South Africa’s cities are exclusionary spaces where the combined influences of unchallenged market forces and an Apartheid past mean poor people are confined to urban peripheries. They are also places of great dynamism and have significant potential for development. This report uses statistical analysis and national spatial data on local unemployment rates and the distribution of jobs to investigate spatial mismatch in South Africa’s major urban centres. It finds that there is a significant relationship between physical proximity to jobs and local unemployment rates, which implies that housing located far away from job opportunities acts as a poverty trap. The state and city governments should proactively intervene in housing markets to provide well located and affordable housing for the poor. This will be central to dismantling the “Apartheid city”, and moving towards urban spatial justice. In addition to the report, we have published a longer technical report, which includes a more in-depth presentation of our method and results. The report was written by Joshua Budlender and Lauren Royston. Joshua Budlender wrote the technical report. >>Read the report here, and read the technical report here.
This report, which builds on a first edition published in 2013, responds to the fact that neither property owners nor municipalities have fully come to terms with the significant paradigm shift in the law relating to eviction and urban regeneration. Despite years of litigation and a host of progressive court judgments, which have substantially contributed to the constitutional right of access to adequate housing, municipalities like the City of Johannesburg are still failing to fulfill their duties in relation to evictions and the provision of alternative accommodation. The report includes the latest developments in the law relating to housing rights and evictions and aims to highlight what they have contributed towards South Africa's housing and evictions jurisprudence. The first edition was written by Michael Clark. Stuart Wilson updated the case law and analysed its implications for the second edition. >>Read the full report here.
Tenure Security in Informal Settlements on Customary Land (December 2015)
SERI worked with the Housing Development Agency in the course of 2015 on a research project on securing tenure in informal settlements on customary land. It involved in-depth research in four informal settlements in four provinces and culminated in a set of recommendations for the HDA and other role players. One of the key issues identified in the research was lack of awareness about IPILRA rights (the Interim Protection of Informal Land Rights Act) among the key stakeholders. >>Read the full report here.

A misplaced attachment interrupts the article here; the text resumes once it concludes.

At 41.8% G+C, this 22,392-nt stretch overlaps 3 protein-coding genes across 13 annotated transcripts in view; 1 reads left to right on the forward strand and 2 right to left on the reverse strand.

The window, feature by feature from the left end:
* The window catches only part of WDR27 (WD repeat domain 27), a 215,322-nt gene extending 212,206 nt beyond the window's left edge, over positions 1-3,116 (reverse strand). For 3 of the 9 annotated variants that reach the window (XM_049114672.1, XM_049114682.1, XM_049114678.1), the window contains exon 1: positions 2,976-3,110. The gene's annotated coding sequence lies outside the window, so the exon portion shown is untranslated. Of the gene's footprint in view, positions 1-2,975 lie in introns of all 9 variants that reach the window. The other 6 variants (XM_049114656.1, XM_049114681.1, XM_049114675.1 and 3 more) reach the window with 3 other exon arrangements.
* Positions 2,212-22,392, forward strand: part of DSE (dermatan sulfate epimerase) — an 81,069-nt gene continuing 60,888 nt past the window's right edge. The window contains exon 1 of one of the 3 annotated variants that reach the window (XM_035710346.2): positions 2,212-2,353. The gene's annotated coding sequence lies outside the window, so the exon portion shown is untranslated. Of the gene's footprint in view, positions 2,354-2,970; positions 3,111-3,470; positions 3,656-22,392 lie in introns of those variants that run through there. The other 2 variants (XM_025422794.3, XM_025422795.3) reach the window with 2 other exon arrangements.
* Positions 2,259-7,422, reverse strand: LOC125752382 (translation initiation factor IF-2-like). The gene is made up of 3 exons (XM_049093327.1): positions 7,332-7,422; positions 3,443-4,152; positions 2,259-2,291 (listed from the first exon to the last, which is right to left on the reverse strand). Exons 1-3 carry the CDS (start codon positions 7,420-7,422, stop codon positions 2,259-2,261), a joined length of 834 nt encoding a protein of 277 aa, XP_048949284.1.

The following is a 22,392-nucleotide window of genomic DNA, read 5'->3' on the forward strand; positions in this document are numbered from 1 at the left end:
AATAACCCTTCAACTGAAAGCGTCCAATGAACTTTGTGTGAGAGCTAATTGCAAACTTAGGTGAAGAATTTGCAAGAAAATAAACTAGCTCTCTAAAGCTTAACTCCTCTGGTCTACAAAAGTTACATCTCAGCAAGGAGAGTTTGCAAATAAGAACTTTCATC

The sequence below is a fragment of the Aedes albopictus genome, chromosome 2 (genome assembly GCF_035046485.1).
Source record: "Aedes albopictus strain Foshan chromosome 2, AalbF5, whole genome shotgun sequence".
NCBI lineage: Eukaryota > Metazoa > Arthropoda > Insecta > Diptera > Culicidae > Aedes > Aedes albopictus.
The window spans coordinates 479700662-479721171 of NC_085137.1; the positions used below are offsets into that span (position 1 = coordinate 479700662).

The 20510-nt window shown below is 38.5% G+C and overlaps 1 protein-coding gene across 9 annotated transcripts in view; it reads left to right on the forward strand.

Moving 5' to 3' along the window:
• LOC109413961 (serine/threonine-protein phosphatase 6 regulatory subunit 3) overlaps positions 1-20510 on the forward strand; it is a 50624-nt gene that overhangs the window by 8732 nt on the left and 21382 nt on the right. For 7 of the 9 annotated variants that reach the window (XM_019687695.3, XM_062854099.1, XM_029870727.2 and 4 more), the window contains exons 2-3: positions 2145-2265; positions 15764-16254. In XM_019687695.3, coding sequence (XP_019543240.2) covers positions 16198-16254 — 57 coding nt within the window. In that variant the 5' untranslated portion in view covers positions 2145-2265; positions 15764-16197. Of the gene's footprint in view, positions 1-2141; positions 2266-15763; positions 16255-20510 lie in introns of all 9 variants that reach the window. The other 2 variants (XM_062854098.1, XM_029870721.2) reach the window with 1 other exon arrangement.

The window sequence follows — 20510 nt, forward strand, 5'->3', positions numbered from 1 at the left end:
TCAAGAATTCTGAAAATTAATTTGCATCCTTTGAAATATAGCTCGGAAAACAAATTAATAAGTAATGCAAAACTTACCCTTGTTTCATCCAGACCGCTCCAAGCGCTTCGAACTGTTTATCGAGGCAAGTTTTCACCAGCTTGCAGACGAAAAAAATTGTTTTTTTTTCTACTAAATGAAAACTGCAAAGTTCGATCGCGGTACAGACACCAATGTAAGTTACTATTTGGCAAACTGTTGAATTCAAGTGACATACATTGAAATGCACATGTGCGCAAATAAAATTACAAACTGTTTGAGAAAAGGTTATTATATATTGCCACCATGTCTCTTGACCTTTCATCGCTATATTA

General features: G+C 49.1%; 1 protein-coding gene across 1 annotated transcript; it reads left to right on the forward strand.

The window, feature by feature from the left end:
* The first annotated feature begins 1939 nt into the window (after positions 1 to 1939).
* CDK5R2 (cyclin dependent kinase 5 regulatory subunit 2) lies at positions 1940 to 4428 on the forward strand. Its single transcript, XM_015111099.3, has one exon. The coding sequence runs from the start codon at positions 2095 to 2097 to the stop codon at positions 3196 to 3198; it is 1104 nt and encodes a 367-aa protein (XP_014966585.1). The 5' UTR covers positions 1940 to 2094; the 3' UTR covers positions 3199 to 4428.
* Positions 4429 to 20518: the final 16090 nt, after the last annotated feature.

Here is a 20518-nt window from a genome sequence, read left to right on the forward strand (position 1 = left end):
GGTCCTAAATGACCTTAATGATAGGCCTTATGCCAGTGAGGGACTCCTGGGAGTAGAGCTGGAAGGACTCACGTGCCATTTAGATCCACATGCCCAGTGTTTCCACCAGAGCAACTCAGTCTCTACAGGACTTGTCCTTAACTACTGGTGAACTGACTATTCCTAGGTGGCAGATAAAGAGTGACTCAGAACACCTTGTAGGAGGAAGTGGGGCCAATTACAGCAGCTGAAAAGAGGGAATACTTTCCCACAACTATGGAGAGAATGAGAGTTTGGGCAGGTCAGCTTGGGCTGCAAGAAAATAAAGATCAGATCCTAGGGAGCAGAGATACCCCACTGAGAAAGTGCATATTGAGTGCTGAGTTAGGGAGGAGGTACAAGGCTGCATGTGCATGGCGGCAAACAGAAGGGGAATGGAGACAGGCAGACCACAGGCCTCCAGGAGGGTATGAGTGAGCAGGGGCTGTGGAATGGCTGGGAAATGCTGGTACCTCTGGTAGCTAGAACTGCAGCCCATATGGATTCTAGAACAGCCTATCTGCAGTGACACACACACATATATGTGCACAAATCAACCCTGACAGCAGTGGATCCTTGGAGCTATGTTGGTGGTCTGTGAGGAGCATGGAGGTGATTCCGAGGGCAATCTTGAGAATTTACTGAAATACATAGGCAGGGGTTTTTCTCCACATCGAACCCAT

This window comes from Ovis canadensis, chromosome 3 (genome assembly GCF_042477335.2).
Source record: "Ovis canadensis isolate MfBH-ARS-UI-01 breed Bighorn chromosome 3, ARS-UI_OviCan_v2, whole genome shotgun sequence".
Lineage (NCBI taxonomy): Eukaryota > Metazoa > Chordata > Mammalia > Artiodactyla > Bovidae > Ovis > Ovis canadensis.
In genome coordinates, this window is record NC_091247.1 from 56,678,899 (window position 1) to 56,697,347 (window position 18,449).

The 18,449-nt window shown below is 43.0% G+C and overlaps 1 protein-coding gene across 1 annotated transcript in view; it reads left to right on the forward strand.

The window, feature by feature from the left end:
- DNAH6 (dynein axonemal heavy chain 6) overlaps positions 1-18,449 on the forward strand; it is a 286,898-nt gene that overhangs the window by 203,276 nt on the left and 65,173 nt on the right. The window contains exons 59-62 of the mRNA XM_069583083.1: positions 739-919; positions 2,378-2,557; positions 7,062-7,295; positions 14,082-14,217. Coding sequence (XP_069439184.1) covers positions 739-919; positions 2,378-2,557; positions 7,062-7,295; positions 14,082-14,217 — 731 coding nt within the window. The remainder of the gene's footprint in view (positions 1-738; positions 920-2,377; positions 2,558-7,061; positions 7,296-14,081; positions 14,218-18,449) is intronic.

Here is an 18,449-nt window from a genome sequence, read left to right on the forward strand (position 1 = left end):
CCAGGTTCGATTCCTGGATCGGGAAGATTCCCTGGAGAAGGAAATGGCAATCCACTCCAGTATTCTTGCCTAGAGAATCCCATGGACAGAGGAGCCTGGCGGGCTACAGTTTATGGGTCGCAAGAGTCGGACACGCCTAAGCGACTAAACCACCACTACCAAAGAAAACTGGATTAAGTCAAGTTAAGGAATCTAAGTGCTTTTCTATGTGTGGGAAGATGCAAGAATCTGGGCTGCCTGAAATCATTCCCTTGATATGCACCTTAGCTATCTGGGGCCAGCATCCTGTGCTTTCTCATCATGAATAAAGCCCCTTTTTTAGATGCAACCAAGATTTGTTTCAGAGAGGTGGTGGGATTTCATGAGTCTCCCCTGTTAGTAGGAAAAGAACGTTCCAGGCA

This research report highlights the gap in the demand for and supply of low-income rental accommodation in inner city Johannesburg. From research into the supply of formal rental accommodation in the inner city, it is clear that there are no permanent options available to those earning below R3 200 per month. This comprises almost 50% of all households in the inner city, who can afford rent of R900 or less per month. While there are a few institutions providing state-subsidised social housing at lower rentals, these institutions are extremely oversubscribed and there is almost no social housing actually available or affordable to people. The City argues that poor and low-income people should access informal accommodation in shared units at cheaper rentals. However even this informal accommodation is unaffordable to many people, with living arrangements overcrowded with a lack of privacy and security of tenure. The report argues that the most significant intervention the City should be making in the inner city is an affordable, accessible rental housing programme that responds to the needs of the majority of residents. This report was written by Kate Tissington. >>Read the full report here and the summary here.